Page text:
Organometallics and Organic Halides
Beyond the functional groups there are two notable subsets of organic compounds: organometallics and organic halides. The basics of organometallics involve organic compounds that have been reacted with group I and group II metals. This can be to create an intermediate to achieve the desired product, such as in a Grignard reaction, or the desired product could include a metal bonded to it. In more modern organometallic compounds, transition metals are heavily used. What classifies an organic compound as an organometallic is the bond between a carbon and the metal. Metals may also be used in a reaction, but it does not bond to the organic compound. In this instance the metal would be acting as a catalyst.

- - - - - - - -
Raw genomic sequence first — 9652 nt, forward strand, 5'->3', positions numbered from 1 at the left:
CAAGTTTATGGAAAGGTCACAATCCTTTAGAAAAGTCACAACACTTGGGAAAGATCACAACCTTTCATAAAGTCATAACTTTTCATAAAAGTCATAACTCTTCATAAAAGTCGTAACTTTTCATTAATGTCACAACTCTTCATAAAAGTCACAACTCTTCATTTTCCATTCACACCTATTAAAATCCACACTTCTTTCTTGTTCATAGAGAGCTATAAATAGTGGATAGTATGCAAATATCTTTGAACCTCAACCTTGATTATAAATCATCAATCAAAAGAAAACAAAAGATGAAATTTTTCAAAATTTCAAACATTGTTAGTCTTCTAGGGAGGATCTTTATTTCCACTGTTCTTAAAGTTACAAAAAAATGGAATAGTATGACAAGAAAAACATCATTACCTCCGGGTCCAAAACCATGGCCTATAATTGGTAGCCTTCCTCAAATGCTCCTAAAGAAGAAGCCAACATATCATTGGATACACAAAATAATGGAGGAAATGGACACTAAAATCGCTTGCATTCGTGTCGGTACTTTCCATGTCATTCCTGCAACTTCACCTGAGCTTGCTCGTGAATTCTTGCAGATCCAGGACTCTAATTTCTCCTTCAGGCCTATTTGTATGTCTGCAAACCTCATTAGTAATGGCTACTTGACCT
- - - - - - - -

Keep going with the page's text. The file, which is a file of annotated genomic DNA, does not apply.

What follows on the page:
In regards to organic halides, these compounds will have one or more hydrogens in their structure replaced with a halide. The most common halides used are bromine and chlorine. Iodine is very reactive and is used as an intermediate in reactions, but it does not favor staying attached to a carbon. Fluorine is also extremely reactive, but on the flipside of Iodine, it will often react until it has filled all four bonds on the carbon.
Overall, organic chemistry is a very broad topic that involves many compounds composed primarily of carbon, hydrogen, oxygen, nitrogen, sulfur, and phosphorous. By understanding functional groups with their ability to react and their limitations, you can understand how some of the most complex organic molecules will function and interact with their environment.
To learn more about chemicals, check out the American Chemical Society.